gave promise of something more than it is at the present
date. Eleazer Hillebert had a blacksmith shop there, David
T. Lyon had a shoe shop, and there undoubtedly were other
industries at that place. Borodino Village ultimately
absorbed all that at one time seemed to give it promise of a
better future.

Amasa Kneeland, at a very early date, carried on business


as a tanner and currier, on the northwest corner of this
same Lot 76,, Marcellus, near the Borodino and Thorn Hill
road. David T. Lyon, also, in after years, carried on this
same business at Spafford Corners; whether he carried on
this business while residing at the Pudding Mill huddle is
not known.

Seventy-five or a hundred years ago public sentiment, in
reference to the use of intoxicating liquors, was different
from what it is at the present, and distilleries were deemed
more of a necessity at that time, when the custom was to
drink whiskey instead of beer. There were no restrictions
in those times on the manufacture of whiskey ; consequently
it was very cheap, three cents a glass, and pure, as there
was no object in its adulteration; and distilleries for its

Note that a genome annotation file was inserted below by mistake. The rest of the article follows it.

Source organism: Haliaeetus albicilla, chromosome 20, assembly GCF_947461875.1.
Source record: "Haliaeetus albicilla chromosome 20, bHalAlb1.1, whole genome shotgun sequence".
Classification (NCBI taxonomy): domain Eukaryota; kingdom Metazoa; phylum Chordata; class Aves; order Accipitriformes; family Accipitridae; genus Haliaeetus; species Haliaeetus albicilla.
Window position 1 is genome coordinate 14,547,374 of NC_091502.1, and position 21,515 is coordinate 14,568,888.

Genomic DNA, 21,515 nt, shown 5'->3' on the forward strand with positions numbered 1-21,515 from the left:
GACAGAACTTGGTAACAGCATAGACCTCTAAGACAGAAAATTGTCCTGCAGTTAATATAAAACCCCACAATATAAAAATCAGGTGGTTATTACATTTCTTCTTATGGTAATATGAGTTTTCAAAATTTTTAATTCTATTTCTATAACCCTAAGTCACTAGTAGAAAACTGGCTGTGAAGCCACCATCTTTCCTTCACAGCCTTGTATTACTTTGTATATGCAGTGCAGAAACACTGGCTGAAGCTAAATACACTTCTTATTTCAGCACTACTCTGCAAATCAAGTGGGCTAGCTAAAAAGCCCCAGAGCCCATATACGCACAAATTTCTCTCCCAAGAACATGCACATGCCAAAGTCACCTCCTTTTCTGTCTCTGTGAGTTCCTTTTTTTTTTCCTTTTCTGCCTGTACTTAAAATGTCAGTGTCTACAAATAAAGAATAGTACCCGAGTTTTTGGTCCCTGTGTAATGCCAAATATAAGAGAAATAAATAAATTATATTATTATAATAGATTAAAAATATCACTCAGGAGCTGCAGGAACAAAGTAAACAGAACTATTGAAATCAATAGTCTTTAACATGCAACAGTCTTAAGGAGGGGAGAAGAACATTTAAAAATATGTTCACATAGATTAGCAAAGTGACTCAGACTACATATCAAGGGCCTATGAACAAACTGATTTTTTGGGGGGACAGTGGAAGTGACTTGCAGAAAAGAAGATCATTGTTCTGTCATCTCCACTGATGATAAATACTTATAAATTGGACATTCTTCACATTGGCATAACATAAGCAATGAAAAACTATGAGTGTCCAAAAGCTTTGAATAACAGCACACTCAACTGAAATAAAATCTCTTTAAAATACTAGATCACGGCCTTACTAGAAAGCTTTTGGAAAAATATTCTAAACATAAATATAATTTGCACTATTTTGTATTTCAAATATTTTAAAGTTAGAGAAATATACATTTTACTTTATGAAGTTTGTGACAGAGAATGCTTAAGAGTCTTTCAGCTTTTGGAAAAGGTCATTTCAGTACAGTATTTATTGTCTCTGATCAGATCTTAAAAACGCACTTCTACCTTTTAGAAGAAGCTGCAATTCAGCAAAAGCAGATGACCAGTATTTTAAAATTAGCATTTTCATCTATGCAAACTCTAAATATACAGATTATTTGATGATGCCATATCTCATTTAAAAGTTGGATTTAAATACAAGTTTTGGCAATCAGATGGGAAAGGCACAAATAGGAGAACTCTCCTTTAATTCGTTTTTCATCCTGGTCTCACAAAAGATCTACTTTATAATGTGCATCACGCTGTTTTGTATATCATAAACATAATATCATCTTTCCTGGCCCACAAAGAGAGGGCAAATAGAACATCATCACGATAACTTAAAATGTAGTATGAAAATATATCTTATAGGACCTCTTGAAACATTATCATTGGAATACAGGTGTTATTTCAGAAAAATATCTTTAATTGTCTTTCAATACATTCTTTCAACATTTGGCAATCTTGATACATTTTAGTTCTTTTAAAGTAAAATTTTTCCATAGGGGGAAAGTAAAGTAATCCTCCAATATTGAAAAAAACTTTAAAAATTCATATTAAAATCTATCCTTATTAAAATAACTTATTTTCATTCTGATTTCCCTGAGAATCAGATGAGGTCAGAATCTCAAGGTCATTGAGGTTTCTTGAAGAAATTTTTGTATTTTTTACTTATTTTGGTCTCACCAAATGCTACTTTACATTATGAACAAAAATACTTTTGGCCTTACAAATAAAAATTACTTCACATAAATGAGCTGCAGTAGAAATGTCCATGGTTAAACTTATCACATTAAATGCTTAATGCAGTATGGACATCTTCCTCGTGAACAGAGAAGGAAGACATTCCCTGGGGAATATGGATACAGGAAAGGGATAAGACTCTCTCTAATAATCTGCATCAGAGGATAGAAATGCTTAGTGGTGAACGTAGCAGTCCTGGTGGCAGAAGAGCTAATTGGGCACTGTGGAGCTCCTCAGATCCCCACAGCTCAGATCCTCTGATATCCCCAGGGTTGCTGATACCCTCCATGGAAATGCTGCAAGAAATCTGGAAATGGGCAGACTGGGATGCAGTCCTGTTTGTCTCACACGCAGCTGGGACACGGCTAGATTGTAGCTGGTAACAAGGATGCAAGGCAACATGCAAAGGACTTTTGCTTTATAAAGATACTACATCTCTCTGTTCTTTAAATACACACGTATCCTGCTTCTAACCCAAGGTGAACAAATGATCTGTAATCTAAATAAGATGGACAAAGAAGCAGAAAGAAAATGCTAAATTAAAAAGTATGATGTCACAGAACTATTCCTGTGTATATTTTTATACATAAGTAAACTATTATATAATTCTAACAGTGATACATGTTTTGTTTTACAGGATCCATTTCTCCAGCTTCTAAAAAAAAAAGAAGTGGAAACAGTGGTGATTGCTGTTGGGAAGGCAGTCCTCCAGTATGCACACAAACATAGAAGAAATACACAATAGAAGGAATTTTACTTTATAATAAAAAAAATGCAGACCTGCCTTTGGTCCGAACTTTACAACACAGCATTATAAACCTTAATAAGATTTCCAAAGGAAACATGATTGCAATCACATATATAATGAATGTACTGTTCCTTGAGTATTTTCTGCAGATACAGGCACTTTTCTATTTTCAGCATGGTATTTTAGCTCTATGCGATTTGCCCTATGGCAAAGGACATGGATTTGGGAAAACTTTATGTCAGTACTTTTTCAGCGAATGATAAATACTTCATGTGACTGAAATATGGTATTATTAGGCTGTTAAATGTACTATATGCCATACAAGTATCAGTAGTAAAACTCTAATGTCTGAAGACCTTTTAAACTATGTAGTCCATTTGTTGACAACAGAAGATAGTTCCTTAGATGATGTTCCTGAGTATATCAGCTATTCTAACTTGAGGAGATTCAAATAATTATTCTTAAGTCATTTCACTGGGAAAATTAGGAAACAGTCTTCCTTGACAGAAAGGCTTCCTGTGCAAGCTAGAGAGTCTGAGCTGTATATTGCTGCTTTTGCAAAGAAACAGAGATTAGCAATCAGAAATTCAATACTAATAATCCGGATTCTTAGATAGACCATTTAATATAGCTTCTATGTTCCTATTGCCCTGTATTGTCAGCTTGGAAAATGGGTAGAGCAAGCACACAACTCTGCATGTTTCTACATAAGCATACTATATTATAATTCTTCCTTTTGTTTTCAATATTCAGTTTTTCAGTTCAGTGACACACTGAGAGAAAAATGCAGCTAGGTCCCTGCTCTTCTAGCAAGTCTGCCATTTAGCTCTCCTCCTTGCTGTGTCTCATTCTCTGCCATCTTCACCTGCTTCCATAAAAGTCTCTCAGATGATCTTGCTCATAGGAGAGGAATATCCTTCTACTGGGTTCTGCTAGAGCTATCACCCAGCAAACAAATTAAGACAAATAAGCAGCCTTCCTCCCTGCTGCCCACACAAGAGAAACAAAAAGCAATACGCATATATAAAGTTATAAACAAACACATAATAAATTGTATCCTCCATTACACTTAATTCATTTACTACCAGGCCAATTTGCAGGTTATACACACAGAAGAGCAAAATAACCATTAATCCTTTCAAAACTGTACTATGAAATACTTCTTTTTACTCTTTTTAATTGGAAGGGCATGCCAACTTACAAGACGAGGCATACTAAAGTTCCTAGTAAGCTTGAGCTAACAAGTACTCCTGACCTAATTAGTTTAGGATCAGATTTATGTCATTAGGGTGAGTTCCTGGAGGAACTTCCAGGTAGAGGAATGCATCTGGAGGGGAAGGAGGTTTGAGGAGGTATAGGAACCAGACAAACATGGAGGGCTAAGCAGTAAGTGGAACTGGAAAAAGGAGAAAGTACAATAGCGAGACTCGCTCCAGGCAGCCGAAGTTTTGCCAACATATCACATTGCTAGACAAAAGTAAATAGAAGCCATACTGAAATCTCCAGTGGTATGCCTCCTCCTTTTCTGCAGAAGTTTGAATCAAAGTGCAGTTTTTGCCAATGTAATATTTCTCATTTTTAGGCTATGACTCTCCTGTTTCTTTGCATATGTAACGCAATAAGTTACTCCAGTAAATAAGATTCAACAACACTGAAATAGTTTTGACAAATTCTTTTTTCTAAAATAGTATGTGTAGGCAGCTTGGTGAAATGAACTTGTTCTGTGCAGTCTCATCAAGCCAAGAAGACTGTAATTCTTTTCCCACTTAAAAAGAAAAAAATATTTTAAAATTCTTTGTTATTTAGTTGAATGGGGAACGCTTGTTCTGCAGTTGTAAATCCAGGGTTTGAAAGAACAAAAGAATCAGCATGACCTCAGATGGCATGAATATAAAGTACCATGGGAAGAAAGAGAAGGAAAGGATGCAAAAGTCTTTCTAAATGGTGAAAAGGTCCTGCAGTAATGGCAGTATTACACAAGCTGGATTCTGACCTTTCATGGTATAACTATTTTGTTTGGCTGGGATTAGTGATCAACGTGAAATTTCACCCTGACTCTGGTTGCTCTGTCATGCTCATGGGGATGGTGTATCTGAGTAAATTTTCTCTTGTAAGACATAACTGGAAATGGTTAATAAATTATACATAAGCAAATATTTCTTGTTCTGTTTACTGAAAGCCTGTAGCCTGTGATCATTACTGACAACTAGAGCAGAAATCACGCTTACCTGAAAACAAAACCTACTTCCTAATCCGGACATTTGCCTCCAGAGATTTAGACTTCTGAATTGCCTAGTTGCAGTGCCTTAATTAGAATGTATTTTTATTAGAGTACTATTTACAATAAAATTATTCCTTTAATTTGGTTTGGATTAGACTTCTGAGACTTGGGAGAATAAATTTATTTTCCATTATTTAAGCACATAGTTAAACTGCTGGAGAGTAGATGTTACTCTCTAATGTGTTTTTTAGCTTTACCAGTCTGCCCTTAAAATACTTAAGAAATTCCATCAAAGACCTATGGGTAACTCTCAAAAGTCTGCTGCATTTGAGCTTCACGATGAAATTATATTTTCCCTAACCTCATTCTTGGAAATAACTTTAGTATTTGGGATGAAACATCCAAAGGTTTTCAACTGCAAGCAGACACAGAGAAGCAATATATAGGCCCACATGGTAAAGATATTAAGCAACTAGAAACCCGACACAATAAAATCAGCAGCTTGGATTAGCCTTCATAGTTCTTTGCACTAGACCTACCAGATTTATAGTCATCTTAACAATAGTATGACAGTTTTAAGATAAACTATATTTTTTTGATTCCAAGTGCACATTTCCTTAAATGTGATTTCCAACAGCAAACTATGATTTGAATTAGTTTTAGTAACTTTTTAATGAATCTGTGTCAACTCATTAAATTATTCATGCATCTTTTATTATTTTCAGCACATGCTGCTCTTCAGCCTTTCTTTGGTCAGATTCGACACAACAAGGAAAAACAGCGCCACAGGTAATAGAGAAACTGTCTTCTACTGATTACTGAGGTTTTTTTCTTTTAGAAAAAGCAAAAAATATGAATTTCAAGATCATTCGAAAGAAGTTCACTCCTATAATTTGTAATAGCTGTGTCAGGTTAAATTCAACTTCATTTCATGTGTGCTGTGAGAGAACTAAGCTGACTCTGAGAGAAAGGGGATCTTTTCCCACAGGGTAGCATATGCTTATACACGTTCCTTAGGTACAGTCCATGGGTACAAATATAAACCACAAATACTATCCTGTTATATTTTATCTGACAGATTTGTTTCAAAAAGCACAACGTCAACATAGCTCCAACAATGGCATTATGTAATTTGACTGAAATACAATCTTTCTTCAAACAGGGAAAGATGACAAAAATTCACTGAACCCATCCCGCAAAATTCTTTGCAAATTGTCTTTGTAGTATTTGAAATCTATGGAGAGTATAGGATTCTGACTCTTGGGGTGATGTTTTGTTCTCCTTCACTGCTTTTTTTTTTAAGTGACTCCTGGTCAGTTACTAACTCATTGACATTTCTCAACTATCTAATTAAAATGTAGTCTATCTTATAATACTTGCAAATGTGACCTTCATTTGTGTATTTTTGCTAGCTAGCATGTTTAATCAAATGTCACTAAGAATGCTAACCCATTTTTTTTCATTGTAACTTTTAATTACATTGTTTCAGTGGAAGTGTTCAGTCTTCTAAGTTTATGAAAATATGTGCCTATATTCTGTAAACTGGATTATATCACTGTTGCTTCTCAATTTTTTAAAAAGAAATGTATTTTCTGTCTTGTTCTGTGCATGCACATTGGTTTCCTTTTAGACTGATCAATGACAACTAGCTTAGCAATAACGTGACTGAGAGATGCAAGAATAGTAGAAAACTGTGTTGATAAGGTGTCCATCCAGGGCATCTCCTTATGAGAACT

manufacture were everywhere. Before the year 1819,
Jonathan Berry erected a distillery, in what was then known
as the Stone Gulf, below the Little Falls, and a short dis-
tance east of School House No. 1, in the Nunnery neighbor-
hood. This was apparently run by a man named Ephraim
Colby. Mr. Berry subsequently conveyed away the lands
where the distillery stood to John K. Stone, in the year 1832,
and nothing more is known of these works. In one of the
deeds of the surrounding lands appears the following
reservation, being a description of the distillery lands.
" Reserving distillery land as follows : Beginning at the
head of Little Falls and running thence westerly along the
brink to the south bank of said Gulf to the Narrows —